Menu
The New Contemporary Art Magazine

David Mach’s “Golgotha” Sculpture Casts the Crucifixion in Coat Hangers

The crucifixion of Jesus has been depicted in religious art since the 4th century CE. World renown Scottish-born artist David Mach, famous for his stunning sculptures made out of wire coat hangers, turned heads with his own depiction of the Bible's most compelling event- his "Golgotha" sculpture first debuted in his 2011 exhibition titled "Previous Light", which opened in commemoration of the 400th anniversary of the King James Bible. The monumental piece is again provoking a strong reaction with its recent display within the 14th century walls of Chester Cathedral in England.

The crucifixion of Jesus has been depicted in religious art since the 4th century CE. World renown Scottish-born artist David Mach, famous for his stunning sculptures made out of wire coat hangers, turned heads with his own depiction of the Bible’s most compelling event- his “Golgotha” sculpture first debuted in his 2011 exhibition titled “Previous Light”, which opened in commemoration of the 400th anniversary of the King James Bible. The monumental piece is again provoking a strong reaction with its recent display within the 14th century walls of Chester Cathedral in England.

“The Bible has it all- war, famine, sex, death, pestilence, jealousy, revenge. Struggle, pain, love death- it’s all in there,” Mach said of the piece during it’s original showing. “As an artist, I think I would struggle to find a richer source of inspiration. No single text has had such a profound effect on our language, culture, and thoughts as this book.”

Installation of David Mach’s ‘Golgotha’ Sculpture. from David Mach on Vimeo.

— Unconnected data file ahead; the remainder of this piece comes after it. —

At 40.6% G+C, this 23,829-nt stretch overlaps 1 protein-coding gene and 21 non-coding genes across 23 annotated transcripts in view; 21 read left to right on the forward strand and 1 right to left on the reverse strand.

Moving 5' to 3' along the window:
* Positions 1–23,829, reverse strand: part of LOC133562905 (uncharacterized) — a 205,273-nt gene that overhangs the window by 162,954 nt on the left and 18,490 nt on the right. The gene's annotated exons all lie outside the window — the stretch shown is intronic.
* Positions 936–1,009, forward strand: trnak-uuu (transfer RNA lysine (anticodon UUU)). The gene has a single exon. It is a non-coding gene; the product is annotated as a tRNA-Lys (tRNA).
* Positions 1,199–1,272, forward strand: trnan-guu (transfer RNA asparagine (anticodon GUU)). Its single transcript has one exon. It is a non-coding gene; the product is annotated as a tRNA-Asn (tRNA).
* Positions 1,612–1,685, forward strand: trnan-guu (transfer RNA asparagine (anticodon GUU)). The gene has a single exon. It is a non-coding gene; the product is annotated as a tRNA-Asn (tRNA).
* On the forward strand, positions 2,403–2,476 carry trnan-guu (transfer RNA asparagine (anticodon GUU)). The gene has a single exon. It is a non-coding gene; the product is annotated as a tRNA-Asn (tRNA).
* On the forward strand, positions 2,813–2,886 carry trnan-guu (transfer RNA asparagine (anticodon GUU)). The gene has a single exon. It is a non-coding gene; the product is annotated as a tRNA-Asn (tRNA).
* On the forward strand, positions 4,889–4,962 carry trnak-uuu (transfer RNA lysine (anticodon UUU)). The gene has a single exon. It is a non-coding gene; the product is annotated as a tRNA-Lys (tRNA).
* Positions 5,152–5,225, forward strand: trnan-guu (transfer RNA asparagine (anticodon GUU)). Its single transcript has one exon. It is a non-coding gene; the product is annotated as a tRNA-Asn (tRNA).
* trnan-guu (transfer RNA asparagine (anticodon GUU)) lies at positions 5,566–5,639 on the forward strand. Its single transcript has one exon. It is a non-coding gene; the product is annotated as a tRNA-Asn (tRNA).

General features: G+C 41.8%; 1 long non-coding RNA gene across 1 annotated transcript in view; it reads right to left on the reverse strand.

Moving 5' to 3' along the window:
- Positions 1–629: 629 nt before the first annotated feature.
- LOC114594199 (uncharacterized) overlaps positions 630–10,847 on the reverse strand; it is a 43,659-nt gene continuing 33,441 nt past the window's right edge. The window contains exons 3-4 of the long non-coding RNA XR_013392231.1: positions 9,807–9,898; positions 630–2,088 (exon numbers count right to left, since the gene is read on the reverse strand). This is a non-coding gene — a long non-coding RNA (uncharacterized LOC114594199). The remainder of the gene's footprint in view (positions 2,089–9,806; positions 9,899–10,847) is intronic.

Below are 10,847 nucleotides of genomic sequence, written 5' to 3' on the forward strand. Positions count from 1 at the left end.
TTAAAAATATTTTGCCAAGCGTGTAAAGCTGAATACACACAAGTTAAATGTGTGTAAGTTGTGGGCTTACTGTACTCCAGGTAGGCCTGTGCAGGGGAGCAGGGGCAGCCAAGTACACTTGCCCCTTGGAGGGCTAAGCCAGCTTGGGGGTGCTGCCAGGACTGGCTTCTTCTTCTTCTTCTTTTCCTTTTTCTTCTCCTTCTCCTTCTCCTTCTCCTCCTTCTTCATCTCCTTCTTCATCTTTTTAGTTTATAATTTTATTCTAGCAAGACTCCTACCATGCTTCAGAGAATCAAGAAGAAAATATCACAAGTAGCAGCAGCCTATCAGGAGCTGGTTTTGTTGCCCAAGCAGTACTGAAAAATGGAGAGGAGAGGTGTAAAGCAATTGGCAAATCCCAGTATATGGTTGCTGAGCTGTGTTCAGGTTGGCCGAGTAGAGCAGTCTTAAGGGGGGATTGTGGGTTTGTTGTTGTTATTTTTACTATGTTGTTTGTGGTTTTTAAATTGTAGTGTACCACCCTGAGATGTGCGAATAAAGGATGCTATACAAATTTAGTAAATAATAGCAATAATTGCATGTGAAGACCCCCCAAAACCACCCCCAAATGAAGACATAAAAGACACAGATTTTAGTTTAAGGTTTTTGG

Though unconventional and abstract in its use of materials, Mach’s sculptures of Jesus and the thieves behind him scream the real life pain of the crucifixion. Coat hangers are used as contours to describe the shape of the human form, where thousands of hooks are arranged in such a way that they create a sort of double image or sense of movement- the sculptures appear to look as if they are vibrating or animated.

“Golgotha is my largest coat hanger piece to date,” Mach says. “I wanted this sculpture to be dramatic. It is an epic, violent scene. So the sculpture needed to have as much pathos as possible. I extruded the coat hanger hooks outward to reflect that and to me they seem to capture the agony of the moment.” David Mach’s “Golgotha” is now on view at Chester Cathedral until May 1st, 2016.

Meta
Share
Facebook
Reddit
Pinterest
Email
Related Articles
Across her work in sculpture, photography, installation, and performance, Julie Rrap interrogates common symbols of femininity. Her somewhat disquieting work points to the idea of gender as a performance — one that is sometimes painful and uncomfortable to execute. Well-heeled feet are at the focus of many of Rrap's works, such as her sculpture Stepping Out, which features a pair of severed women's feet that have grown fleshy heels like a sort of impractical evolutionary mechanism. The piece hints at the pressure women face to modify their bodies to fit impossible beauty standards.
Inside her workshop, Sabrina Gruss re-animates found natural materials and animal remains into eerie sculptures. The artist has said she's inspired by her own family's history and a multi-faceted view of death in her works. In terms of inspiration within fine art, she cites outsider and fringe art, as well as Lucian Freud and Francis Bacon.
In Alex Chinneck’s recent work, the sculptor bends and warps otherwise stubborn objects to his will. "Growing up gets me down" is a working oak grandfather clock "knotted" by Chinneck. "Birth, death and a midlife crisis" was an indoor sculpture that "tied a 450-year-old column in the German museum of Kirchheim Unter Teck." The artist was last featured on HiFructose.com here.
Madrid-based sculptor Irma Gruenholz refers to her work as "three-dimensional illustration." Her quirky style lends itself to imaginative scenes, which she renders in clay rather than digitally or in any other medium. In her humorous work, offbeat characters interact with one another or with animal companions. Many of her pieces have a storybook-like quality, as if they are part of a narrative we can't quite grasp. Take a look at some of her latest works below.

Subscribe to the Hi-Fructose Mailing List